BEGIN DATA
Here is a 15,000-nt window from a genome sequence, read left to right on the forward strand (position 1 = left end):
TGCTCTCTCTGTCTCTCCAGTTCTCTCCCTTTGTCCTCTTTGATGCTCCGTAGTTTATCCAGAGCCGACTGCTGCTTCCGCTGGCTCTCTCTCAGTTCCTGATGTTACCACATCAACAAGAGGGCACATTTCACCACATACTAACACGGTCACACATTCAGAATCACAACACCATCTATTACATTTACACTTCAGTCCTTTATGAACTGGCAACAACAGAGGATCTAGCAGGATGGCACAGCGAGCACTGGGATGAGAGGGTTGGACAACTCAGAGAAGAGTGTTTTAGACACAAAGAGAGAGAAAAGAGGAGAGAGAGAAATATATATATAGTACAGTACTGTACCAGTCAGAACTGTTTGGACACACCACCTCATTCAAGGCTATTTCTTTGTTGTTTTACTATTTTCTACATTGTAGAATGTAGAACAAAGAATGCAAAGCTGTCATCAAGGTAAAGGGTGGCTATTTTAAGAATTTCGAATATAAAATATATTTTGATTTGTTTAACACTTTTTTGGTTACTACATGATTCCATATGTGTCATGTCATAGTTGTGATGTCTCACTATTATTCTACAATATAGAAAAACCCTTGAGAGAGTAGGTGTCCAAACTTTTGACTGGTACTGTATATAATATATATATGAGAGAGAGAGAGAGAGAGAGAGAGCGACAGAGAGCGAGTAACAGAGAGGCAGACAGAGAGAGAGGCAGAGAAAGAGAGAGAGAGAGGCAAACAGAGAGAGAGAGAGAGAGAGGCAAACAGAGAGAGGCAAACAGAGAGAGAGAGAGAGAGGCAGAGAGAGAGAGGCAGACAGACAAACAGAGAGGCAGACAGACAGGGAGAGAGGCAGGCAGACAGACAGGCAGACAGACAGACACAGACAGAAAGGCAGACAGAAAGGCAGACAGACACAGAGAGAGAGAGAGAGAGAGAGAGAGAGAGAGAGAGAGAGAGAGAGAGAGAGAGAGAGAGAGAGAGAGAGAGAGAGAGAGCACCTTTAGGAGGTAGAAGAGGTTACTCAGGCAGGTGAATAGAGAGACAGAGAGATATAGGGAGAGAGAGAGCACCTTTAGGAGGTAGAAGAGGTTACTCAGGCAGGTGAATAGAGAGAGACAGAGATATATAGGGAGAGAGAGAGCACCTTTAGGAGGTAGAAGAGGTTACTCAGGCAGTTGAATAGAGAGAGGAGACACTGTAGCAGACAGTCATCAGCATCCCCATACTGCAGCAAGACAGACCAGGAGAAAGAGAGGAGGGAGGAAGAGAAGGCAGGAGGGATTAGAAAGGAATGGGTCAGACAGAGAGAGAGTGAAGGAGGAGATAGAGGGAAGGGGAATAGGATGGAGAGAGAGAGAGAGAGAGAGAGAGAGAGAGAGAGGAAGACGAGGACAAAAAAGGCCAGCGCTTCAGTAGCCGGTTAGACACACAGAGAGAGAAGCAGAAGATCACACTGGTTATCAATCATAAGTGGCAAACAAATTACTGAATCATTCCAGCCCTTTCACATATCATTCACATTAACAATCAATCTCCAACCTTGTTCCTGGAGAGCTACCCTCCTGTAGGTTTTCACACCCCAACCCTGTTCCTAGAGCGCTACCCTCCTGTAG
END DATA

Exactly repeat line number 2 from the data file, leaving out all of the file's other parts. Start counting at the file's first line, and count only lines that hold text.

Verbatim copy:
TGCTCTCTCTGTCTCTCCAGTTCTCTCCCTTTGTCCTCTTTGATGCTCCGTAGTTTATCCAGAGCCGACTGCTGCTTCCGCTGGCTCTCTCTCAGTTCCTGATGTTACCACATCAACAAGAGGGCACATTTCACCACATACTAACACGGTCACACATTCAGAATCACAACACCATCTATTACATTTACACTTCAGTCCTTTATGAACTGGCAACAACAGAGGATCTAGCAGGATGGCACAGCGAGCACTGGGATGAGAGGGTTGGACAACTCAGAGAAGAGTGTTTTAGACACAAAGAGAGAGAAAAGAGGAGAGAGAGAAATATATATATAGTACAGTACTGTACCAGTCAGAACTGTTTGGACACACCACCTCATTCAAGGCTATTTCTTTGTTGTTTTACTATTTTCTACATTGTAGAATGTAGAACAAAGAATGCAAAGCTGTCATCAAGGTAAAGGGTGGCTATTTTAAGAATTTCGAATATAAAATATATTTTGATTTGTTTAACACTTTTTTGGTTACTACATGATTCCATATGTGTCATGTCATAGTTGTGATGTCTCACTATTATTCTACAATATAGAAAAACCCTTGAGAGAGTAGGTGTCCAAACTTTTGACTGGTACTGTATATAATATATATATGAGAGAGAGAGAGAGAGAGAGAGAGCGACAGAGAGCGAGTAACAGAGAGGCAGACAGAGAGAGAGGCAGAGAAAGAGAGAGAGAGAGGCAAACAGAGAGAGAGAGAGAGAGAGGCAAACAGAGAGAGGCAAACAGAGAGAGAGAGAGAGAGGCAGAGAGAGAGAGGCAGACAGACAAACAGAGAGGCAGACAGACAGGGAGAGAGGCAGGCAGACAGACAGGCAGACAGACAGACACAGACAGAAAGGCAGACAGAAAGGCAGACAGACACAGAGAGAGAGAGAGAGAGAGAGAGAGAGAGAGAGAGAGAGAGAGAGAGAGAGAGAGAGAGAGAGAGAGAGAGAGAGAGAGCACCTTTAGGAGGTAGAAGAGGTTACTCAGGCAGGTGAATAGAGAGACAGAGAGATATAGGGAGAGAGAGAGCACCTTTAGGAGGTAGAAGAGGTTACTCAGGCAGGTGAATAGAGAGAGACAGAGATATATAGGGAGAGAGAGAGCACCTTTAGGAGGTAGAAGAGGTTACTCAGGCAGTTGAATAGAGAGAGGAGACACTGTAGCAGACAGTCATCAGCATCCCCATACTGCAGCAAGACAGACCAGGAGAAAGAGAGGAGGGAGGAAGAGAAGGCAGGAGGGATTAGAAAGGAATGGGTCAGACAGAGAGAGAGTGAAGGAGGAGATAGAGGGAAGGGGAATAGGATGGAGAGAGAGAGAGAGAGAGAGAGAGAGAGAGAGAGGAAGACGAGGACAAAAAAGGCCAGCGCTTCAGTAGCCGGTTAGACACACAGAGAGAGAAGCAGAAGATCACACTGGTTATCAATCATAAGTGGCAAACAAATTACTGAATCATTCCAGCCCTTTCACATATCATTCACATTAACAATCAATCTCCAACCTTGTTCCTGGAGAGCTACCCTCCTGTAGGTTTTCACACCCCAACCCTGTTCCTAGAGCGCTACCCTCCTGTAG